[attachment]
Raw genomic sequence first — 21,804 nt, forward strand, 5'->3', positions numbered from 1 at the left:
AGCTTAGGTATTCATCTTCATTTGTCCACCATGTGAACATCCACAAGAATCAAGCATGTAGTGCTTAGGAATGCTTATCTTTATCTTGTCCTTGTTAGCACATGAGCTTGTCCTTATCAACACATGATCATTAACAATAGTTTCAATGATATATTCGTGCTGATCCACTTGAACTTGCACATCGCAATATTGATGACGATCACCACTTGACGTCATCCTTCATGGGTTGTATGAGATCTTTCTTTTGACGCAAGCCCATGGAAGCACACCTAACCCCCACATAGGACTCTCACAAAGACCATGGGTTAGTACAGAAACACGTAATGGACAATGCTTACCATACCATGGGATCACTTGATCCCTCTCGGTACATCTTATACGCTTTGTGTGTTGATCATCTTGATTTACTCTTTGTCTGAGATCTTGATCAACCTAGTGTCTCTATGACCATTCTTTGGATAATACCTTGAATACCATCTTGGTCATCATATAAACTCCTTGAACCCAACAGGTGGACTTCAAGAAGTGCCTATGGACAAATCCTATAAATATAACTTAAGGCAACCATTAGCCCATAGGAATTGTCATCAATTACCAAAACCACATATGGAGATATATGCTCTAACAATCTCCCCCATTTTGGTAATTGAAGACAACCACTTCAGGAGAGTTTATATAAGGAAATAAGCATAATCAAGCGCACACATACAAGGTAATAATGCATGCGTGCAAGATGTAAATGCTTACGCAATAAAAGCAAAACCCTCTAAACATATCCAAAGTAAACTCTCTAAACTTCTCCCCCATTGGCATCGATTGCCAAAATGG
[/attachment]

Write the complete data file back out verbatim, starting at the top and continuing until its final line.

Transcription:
Raw genomic sequence first — 21,804 nt, forward strand, 5'->3', positions numbered from 1 at the left:
AGCTTAGGTATTCATCTTCATTTGTCCACCATGTGAACATCCACAAGAATCAAGCATGTAGTGCTTAGGAATGCTTATCTTTATCTTGTCCTTGTTAGCACATGAGCTTGTCCTTATCAACACATGATCATTAACAATAGTTTCAATGATATATTCGTGCTGATCCACTTGAACTTGCACATCGCAATATTGATGACGATCACCACTTGACGTCATCCTTCATGGGTTGTATGAGATCTTTCTTTTGACGCAAGCCCATGGAAGCACACCTAACCCCCACATAGGACTCTCACAAAGACCATGGGTTAGTACAGAAACACGTAATGGACAATGCTTACCATACCATGGGATCACTTGATCCCTCTCGGTACATCTTATACGCTTTGTGTGTTGATCATCTTGATTTACTCTTTGTCTGAGATCTTGATCAACCTAGTGTCTCTATGACCATTCTTTGGATAATACCTTGAATACCATCTTGGTCATCATATAAACTCCTTGAACCCAACAGGTGGACTTCAAGAAGTGCCTATGGACAAATCCTATAAATATAACTTAAGGCAACCATTAGCCCATAGGAATTGTCATCAATTACCAAAACCACATATGGAGATATATGCTCTAACAATCTCCCCCATTTTGGTAATTGAAGACAACCACTTCAGGAGAGTTTATATAAGGAAATAAGCATAATCAAGCGCACACATACAAGGTAATAATGCATGCGTGCAAGATGTAAATGCTTACGCAATAAAAGCAAAACCCTCTAAACATATCCAAAGTAAACTCTCTAAACTTCTCCCCCATTGGCATCGATTGCCAAAATGG